Temporal range: ~18 mya
Tupaia miocenica is a fossil treeshrew from the Miocene of Thailand. Known only from a single tooth, an upper first or second molar, it is among the few known fossil treeshrews. With a length of 3.57 mm, the tooth is large for a treeshrew. At the back lingual corner (the side of the tongue), the tooth shows a small cusp, the hypocone, that is separated from the protocone in front of it by a narrow valley. The condition of the hypocone distinguishes this species from various other treeshrews. In addition, the presence of a well-developed but simple mesostyle (a small cuspule) is distinctive.
Tupaia miocenica was described in 1997 by French paleontologists Pierre Mein and Léonard Ginsburg in a report on the fossil mammals of Li Mae Long, a Miocene site in Thailand. The animal is known from a single tooth, which according to Mein and Ginsburg's comparisons most closely resembles the living treeshrews of the genus Tupaia. The specific name, miocenica, refers to the animal's occurrence during the Miocene. Only a few other fossil treeshrews are known, and T. miocenica is the only fossil species from Thailand. When it was described, it was the only Miocene representative of Tupaia, but a second species, Tupaia storchi, was named from the Late Miocene of Lufeng, China, in 2012.
The single known tooth, a worn left upper molar known as T Li 175, is large for a treeshrew, with a length of 3.57 mm and width of 4.79 mm. Although Mein and Ginsburg described it a second upper molar (M2), Ni and Qiu argued in 2012 that it is more likely a first upper molar (M1). It is dilambdodont (with a W-shaped chewing surface) and the labial surface (the side of the cheeks) is concave and bears a cingular crest. A well-developed small cusp, a mesostyle, is present on the labial side. The presence of the mesostyle distinguishes the animal from Ptilocercus, the only member of the treeshrew family Ptilocercidae. The lingual (tongue) side is narrow. A large cusp, the protocone, is on the front lingual corner. Two crests descend from it; one reaches the paracone on the front labial side and another approaches the metacone to the back of the tooth. A smaller cusp, a hypocone, is on the back lingual corner. This feature distinguishes T. miocenica both from the treeshrew genera Dendrogale, Prodendrogale, and Palaeotupaia, which lack the cusp entirely, and from Anathana and Urogale, which have a large hypocone. In T. miocenica the back and lingual sides of the hypocone are straight and form a right angle with each other. The tooth most closely resembles Tupaia species with a simple mesostyle, such as the common treeshrew (Tupaia glis). However, this species is smaller and unlike in T. miocenica, the hypocone is not isolated from the protocone by a narrow valley.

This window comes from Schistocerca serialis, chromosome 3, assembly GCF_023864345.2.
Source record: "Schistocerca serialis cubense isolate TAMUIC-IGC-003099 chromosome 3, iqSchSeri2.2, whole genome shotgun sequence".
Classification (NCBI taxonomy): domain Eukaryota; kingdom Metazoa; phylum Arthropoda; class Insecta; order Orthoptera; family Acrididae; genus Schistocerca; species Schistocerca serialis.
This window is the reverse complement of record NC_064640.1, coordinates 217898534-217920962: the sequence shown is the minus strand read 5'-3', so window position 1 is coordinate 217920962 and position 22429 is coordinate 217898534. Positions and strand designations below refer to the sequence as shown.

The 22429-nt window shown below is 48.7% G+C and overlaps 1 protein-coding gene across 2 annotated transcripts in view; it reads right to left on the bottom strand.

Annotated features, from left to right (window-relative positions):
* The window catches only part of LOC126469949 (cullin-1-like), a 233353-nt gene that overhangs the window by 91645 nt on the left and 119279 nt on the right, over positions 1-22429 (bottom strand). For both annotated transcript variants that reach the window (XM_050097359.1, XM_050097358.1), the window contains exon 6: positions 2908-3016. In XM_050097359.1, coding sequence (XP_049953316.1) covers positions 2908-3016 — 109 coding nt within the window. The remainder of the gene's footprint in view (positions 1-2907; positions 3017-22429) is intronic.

Range and ecology
Li Mae Long, the collection site of T. miocenica, is dated to the latest Early Miocene, corresponding to the European zone MN 4, around 18 mya. It is in the Thai province of Lamphun. The fossil fauna encompasses 34 species of mammals, including the tarsier Hesperotarsius thailandicus, the rodent Diatomys liensis, the slow loris ? Nycticebus linglom, and the metatherian Siamoperadectes. Mein and Ginsburg conclude that the fauna represents a tropical forest environment close to a shallow lake.
- Mein and Ginsburg, 1997, p. 804
- Mein and Ginsburg, 1997, pp. 804–805
- Sargis, 2004, pp. 56–57
- Ni and Qiu, 2012
- Ni and Qiu, 2012, p. 58
- Helgen, 2005, p. 108
- Mein and Ginsburg, 1997, p. 783
- Mein and Ginsburg, 1997, pp. 784–785
- Mein and Ginsburg, 1997, p. 784
- Helgen, K.M. 2005. Order Scandentia. Pp. 104–109 in Wilson, D.E. and Reeder, D.M. (eds.). Mammal Species of the World: a taxonomic and geographic reference. 3rd ed. Baltimore: The Johns Hopkins University Press, 2 vols., 2142 pp. ISBN 978-0-8018-8221-0
- Mein, P. and Ginsburg, L. 1997. Les mammifères du gisement miocène inférieur de Li Mae Long, Thaïlande : systématique, biostratigraphie et paléoenvironnement. Geodiversitas 19(4):783–844 (in French). Abstract in French and English.
- Ni, X. and Qiu, Z. 2012. Tupaiine tree shrews (Scandentia, Mammalia) from the Yuanmou Lufengpithecus locality of Yunnan, China (subscription required). Swiss Journal of Palaeontology 131(1):51–60.
- Sargis, E.J. 2004. New views on tree shrews: The role of Tupaiids in primate supraordinal relationships (subscription required). Evolutionary Anthropology: Issues, News, and Reviews 13(2):56–66.